Imre doesn’t look at her until she appears younger, and early in the movie, he shows disgust for a painting of an older woman in the castle.  On the other hand, Dobi, the castle’s steward and the Countess’ secret lover is perfectly fine with her aging.  Dobi admits many times throughout the movie that he has been in love with her for over twenty years and shows jealousy towards Imre.  Dobi helps Elizabeth kidnap young women and murder them in a desperate act of codependence, but he then scolds her greed for youthfulness.  Elizabeth leads Dobi on throughout the film, manipulating him through the promise of sex to do her biding, but she constantly throws him aside in favor of Imre. Sadly, Dobi is also a victim of ageism.

The power Elizabeth finds in the blood of virgins quickly becomes her weakness.  She must regularly bathe in blood to retain her youthfulness and every time it wears off, she is uglier and older still.  In fact, it seems like every time Elizabeth looks into a mirror, she sees herself as old.  Elizabeth gives in to the pressure to appear youthful and beautiful to please men.  She even says to Imre after he finds out her secret that she does it just to please him.  In the world of Countess Dracula, not even a woman of power can survive the pressures put on her to be “mother, friend and lover, all in one”; a concept of the perfect woman that Dobi mentions earlier in the film.  A patriarchal world still oppresses the most powerful woman in society by making her feel worthless without youth and beauty.  Countess Dracula is a cautionary tale for young women to not sway to the pressures of unrealistic beauty in order to please a man. Sadly, the ending suggests no solutions… I suppose this is the most horrifying aspect of this movie!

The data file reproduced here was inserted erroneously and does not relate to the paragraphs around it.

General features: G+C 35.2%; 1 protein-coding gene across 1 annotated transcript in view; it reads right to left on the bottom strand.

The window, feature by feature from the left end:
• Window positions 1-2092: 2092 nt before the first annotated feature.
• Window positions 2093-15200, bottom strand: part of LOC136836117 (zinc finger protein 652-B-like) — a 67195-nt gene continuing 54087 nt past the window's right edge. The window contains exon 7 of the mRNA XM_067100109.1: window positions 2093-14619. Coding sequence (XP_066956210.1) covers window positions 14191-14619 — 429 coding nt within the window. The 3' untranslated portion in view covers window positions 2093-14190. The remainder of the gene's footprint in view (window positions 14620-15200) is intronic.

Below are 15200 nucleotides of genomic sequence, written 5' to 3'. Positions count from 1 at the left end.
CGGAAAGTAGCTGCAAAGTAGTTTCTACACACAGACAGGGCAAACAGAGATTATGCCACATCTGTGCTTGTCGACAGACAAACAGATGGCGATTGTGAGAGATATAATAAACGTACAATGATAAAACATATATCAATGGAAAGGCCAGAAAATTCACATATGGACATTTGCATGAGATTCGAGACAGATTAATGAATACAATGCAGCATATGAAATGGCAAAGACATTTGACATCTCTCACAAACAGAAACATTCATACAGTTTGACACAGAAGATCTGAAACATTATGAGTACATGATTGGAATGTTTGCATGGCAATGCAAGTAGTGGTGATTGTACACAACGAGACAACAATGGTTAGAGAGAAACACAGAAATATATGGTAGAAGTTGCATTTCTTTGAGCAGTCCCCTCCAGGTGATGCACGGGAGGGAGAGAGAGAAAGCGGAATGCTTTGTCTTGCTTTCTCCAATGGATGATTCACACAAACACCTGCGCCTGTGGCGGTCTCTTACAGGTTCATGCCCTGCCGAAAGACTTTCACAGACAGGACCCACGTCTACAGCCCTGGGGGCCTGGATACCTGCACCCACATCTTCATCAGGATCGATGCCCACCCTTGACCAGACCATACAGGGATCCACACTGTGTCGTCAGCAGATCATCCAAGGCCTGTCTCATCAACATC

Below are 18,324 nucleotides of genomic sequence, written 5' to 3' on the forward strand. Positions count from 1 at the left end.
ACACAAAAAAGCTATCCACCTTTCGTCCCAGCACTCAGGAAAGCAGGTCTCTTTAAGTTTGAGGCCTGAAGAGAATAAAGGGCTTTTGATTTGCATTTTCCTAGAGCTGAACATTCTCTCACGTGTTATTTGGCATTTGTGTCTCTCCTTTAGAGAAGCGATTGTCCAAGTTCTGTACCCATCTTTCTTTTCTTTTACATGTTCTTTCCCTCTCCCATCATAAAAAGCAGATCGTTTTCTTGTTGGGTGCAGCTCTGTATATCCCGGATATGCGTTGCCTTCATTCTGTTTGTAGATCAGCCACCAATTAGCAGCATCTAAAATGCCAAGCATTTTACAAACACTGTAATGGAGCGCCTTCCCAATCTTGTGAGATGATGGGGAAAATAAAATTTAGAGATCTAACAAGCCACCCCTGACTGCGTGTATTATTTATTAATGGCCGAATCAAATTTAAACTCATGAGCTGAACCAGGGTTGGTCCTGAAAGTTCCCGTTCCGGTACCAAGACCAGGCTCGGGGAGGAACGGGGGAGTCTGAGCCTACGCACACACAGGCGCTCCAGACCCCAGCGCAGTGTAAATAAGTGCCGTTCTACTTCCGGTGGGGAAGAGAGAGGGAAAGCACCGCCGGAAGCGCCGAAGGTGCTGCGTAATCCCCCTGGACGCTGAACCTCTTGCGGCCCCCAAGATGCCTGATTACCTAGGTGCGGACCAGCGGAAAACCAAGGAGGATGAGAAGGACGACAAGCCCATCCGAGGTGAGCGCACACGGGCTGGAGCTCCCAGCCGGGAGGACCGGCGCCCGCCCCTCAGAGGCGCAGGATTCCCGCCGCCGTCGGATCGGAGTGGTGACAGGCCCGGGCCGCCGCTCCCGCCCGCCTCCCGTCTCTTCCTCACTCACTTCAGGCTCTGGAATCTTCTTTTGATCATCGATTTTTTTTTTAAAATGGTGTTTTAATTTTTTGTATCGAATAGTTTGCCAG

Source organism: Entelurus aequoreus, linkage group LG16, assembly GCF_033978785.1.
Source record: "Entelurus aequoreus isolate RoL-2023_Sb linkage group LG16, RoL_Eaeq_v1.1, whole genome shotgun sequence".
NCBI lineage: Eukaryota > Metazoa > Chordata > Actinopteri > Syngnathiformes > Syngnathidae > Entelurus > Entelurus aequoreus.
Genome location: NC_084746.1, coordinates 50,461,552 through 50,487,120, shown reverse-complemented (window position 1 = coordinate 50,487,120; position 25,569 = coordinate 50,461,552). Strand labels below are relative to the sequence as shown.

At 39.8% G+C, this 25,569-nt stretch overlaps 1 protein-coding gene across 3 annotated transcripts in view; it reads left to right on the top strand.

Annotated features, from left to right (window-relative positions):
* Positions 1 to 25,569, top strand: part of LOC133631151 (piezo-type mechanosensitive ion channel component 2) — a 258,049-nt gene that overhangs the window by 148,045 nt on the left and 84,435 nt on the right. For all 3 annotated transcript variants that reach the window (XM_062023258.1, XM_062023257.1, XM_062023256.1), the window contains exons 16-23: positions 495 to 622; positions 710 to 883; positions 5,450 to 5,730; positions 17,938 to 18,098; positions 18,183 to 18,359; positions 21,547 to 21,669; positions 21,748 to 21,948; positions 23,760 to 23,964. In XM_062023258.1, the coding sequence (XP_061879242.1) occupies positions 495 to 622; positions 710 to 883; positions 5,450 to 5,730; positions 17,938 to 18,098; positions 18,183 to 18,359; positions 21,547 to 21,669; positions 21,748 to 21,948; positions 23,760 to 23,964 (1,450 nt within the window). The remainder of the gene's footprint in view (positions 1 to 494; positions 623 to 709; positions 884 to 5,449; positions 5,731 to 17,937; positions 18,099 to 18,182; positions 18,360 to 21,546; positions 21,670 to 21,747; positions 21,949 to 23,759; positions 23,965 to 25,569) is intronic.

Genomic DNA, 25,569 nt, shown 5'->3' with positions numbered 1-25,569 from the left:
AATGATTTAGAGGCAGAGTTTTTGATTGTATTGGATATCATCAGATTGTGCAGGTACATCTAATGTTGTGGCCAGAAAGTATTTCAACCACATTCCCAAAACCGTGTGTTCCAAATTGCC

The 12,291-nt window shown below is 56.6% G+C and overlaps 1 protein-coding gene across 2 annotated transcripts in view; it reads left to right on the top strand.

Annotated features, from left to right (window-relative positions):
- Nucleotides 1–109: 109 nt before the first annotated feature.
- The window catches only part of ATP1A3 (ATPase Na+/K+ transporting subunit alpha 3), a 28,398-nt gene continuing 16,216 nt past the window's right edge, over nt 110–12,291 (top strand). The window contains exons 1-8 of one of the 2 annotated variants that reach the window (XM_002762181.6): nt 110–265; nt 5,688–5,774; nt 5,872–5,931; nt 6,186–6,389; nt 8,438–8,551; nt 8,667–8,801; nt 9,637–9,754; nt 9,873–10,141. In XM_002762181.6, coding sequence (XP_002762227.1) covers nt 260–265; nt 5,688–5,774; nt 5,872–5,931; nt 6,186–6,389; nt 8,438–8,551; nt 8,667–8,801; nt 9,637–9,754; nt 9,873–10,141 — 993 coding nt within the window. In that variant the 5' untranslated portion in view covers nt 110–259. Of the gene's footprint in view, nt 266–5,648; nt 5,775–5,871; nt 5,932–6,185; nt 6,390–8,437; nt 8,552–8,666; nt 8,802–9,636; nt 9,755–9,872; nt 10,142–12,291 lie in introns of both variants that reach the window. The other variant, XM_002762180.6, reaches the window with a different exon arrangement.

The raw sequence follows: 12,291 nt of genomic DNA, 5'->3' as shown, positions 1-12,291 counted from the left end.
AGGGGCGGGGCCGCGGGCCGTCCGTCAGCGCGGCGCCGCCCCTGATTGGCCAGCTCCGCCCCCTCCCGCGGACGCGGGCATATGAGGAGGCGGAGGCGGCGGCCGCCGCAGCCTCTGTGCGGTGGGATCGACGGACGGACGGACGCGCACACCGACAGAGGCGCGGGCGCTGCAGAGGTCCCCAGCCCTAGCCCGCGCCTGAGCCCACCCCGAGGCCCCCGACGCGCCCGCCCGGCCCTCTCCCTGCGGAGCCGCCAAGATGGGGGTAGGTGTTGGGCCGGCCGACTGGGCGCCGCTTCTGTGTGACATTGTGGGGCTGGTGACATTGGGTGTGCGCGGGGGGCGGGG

This movie has a lot of rewatchability- from the beautiful castle locations, the lush outdoor scenes, the elaborate costumes, the high melodrama, and of course, the boobs and blood, there is something for everyone.  Classy compared to many Hammer films of the time, Countess Dracula is a delightfully romantic and engaging fantasy that can easily get lost in the Hammer Horror canon of Christopher Lee and Peter Cushing vehicles.  Don’t let that sway you from checking this movie out. This was not the first Hammer horror film I have ever seen, but it definitely was the one that made me take pause on the production company and really take a deep look at what they were doing at the time that was unique to horror movies, and cinema in general. It has remained one of my favorite movies for years and I try to revisit it as often as I can. 

--Mara Powell